Dry Yellow Grass

Diagnosing Heat and Drought Stress on Your Lawn

Jul 06, 2024

How to Protect Your Turf During Hot, Dry Weather

heat stress on lawn


Sunshine, summer vacations, and plenty of time outside–the summer season is for relaxing and reducing stress. Unfortunately, the same can’t be said for your lawn. The extreme temperatures of the season can cause a formerly vibrant lawn to dry out and wither. One of the most common summer conditions affecting lawns is heat and drought stress. 

Signs of Heat and Drought Stress On Your Lawn

Heat and drought stress occurs when your lawn experiences a significant loss of moisture during consistently hot, dry weather. It’s not always a simple diagnosis, but there are a few common indicators that your grass may be experiencing heat and drought stress. 


  • Ghost Prints: Usually, when you walk across your healthy lawn the grass will bounce back within seconds. With heat and drought stress, however, the grass will stay flat instead of bouncing back, leaving what looks like ghost footprints behind you. 

  • Discoloration: When your lawn is suffering from heat and drought stress, the tips or entire blades of grass will become discolored. However, this symptom can be a tricky one, because many other turf conditions, such as insect damage and lawn disease, can result in similar discoloration. 

  • Soil Compaction: A lack of moisture can cause your soil to become compacted. Here’s a simple test. Try pushing a screwdriver into the surface of your lawn. If you can easily insert the tool, then your yard likely has adequate moisture. If you face resistance, then the soil requires additional water.

Treating Heat and Drought Stress In Your Lawn

If you feel like your lawn is suffering from heat and drought stress, here are a few steps you should take to help it recover as soon as possible:

drought and heat stress
  1. During periods of heat and drought stress, water deeply and more frequently than you normally would. If you live in a more northern region of North America, this might mean watering about 3 to 4 times a week. If you live in a more southern region, with hotter weather and less rain, you might need to water every other day to help your lawn green up again. The ideal time to water your lawn early in the morning, between 5 and 9 am, when temperatures are cooler and the water will not evaporate. Ask your local Weed Man professional for specific watering tips that suit the conditions of your lawn and geographic location.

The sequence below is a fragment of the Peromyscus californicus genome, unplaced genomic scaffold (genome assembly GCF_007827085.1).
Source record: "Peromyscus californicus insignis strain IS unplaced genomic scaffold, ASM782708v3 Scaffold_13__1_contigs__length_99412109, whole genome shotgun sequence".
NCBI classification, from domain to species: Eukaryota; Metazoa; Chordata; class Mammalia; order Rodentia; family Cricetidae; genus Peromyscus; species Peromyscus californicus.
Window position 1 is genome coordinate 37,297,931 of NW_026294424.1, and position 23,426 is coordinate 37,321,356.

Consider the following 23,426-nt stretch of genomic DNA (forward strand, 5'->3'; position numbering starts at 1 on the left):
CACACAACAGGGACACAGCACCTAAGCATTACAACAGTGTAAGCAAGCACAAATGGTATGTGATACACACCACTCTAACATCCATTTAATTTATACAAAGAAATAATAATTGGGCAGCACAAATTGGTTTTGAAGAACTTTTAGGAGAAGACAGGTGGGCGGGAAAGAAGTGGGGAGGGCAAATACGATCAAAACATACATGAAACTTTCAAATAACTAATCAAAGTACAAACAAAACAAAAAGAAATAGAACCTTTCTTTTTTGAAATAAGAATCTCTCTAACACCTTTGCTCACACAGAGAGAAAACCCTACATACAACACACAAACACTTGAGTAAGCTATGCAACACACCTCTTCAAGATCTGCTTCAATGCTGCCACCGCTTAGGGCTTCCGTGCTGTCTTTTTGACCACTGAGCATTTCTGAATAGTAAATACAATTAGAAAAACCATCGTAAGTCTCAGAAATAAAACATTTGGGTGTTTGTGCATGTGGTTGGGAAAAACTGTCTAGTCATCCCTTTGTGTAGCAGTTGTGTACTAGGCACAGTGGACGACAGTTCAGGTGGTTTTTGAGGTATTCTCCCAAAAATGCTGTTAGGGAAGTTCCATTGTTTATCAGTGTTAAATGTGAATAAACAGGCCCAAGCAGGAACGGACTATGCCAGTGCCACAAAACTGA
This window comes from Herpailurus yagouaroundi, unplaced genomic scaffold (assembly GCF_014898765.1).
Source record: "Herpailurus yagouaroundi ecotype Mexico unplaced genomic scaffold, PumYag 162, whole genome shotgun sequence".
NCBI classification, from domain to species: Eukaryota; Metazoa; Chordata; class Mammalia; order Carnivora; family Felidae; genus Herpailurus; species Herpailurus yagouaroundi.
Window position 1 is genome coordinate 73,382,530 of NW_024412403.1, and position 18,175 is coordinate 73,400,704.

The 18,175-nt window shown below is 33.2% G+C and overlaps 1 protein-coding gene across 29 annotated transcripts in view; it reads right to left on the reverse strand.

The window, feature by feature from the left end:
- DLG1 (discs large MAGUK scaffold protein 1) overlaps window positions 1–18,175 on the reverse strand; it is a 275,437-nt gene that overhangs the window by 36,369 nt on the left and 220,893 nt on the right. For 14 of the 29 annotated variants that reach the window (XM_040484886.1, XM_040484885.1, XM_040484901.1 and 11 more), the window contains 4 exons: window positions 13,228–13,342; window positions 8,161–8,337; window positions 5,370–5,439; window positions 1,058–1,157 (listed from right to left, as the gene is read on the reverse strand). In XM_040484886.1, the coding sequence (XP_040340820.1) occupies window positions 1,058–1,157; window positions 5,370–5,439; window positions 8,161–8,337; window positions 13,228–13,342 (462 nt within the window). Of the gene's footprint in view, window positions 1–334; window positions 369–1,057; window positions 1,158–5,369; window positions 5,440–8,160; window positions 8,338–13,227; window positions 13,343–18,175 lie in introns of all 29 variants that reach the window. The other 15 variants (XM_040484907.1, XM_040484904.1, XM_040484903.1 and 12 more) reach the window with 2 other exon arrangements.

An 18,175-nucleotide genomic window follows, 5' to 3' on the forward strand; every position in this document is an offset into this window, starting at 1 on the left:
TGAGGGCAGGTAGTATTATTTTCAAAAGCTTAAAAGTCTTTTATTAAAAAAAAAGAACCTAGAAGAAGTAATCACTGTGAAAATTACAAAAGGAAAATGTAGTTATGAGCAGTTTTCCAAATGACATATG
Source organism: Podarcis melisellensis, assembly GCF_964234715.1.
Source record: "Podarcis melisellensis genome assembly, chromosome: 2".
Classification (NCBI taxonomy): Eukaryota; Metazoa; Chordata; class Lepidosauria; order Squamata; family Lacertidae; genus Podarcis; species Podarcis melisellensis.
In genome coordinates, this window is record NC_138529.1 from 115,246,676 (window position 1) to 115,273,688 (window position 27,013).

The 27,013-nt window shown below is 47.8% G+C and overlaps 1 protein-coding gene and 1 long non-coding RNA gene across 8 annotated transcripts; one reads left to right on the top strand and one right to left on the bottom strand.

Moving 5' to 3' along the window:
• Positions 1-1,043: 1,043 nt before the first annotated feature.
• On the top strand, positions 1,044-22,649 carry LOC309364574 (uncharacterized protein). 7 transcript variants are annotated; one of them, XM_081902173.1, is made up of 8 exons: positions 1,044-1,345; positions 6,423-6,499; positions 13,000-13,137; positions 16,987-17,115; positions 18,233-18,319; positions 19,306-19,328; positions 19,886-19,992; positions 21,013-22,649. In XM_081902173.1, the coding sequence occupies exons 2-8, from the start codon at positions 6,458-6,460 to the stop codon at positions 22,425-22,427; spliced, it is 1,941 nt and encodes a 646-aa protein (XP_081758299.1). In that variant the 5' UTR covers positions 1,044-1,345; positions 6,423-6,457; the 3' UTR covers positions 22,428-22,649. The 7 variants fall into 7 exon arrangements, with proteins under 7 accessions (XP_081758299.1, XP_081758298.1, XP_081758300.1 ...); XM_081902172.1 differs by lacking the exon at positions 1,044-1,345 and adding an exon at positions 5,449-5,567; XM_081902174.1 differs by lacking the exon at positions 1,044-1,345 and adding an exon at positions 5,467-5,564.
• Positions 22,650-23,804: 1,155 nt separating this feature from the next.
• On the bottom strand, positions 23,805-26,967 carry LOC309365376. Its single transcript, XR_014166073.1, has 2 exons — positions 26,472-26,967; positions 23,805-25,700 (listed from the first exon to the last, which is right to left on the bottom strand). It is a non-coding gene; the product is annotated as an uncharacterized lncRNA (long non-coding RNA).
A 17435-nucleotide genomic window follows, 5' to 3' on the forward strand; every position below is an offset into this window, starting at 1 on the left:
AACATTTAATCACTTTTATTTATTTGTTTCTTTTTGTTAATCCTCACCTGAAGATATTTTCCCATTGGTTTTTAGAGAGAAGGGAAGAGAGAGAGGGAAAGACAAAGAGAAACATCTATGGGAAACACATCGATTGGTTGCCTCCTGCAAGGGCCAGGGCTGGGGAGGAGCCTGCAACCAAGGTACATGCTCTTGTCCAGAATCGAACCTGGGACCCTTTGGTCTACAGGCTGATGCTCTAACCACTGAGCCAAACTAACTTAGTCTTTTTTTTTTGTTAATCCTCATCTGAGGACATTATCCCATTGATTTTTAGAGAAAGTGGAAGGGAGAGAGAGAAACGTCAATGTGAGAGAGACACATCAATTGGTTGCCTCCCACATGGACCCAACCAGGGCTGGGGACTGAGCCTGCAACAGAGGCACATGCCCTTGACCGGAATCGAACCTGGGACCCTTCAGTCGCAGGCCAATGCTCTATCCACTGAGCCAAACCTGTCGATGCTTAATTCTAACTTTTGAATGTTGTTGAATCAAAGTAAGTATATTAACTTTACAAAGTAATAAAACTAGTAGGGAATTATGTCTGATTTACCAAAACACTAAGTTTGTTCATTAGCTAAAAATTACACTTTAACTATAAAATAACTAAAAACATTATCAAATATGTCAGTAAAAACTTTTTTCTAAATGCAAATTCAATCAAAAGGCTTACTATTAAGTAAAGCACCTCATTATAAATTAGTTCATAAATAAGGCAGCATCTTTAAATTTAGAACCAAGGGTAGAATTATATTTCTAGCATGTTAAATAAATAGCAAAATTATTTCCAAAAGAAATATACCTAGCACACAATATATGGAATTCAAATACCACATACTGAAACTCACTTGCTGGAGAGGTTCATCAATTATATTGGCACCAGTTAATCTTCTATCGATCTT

2. Raise your mowing height during the summer heat, and never remove more than 1/3 of the leaf blade in a single mowing session. Keeping your grass a little longer helps to keep the crowns of the grass plant cool and shaded, which will help the lawn maintain its color and health. Much like watering, it’s best to mow in the morning when possible. Make sure you keep the mower blade razor sharp to help the grass plants heal and prevent a brown appearance.

  3. In the fall and spring, mechanical core aeration can relieve soil compaction through its process of mechanically removing cores of soil, ultimately encouraging the uptake of nutrients and oxygen through a deeper root system. This can give your lawn a better chance to withstand the summer heat. Poor growing conditions such as clay or sandy soils may require a little extra attention. Annual aeration will reduce water run-off, which allows more water to reach the rooting system and provide a healthier lawn.

If the heat and drought stress is severe, your lawn may go dormant. In this case, have no fear! This is your lawn’s natural survival mechanism. With the right care, your lawn should green back up again and make a full recovery. If you notice that some areas of your lawn are struggling to return to their former health, you may need to use seed or sod to repair the damage.

What To Do If These Measures Do Not Work

If you are taking the above measures and do not notice any improvement in the health of your lawn, there may be some other damaging conditions at play, such as pest activity and disease. To verify, take a closer look at your turf. If chinch bugs are the culprit, you may be able to see small red insects crawling at the base of the grass blades in the thatch layer. If grubs are to blame, you will be able to roll back the turf like a carpet. Consult our list of common lawn diseases for recognizable signs of disease.

Whatever the cause, Weed Man’s certified technicians are trained to diagnose lawn diseases and insect damage specific to your region and lawn conditions. Give us a call so we can recommend the best solutions for your lawn. Your Weed Man professional will work with you to ensure the health of your lawn throughout periods of heat and drought stress. Find a Weed Man near you, and get a free quote today!

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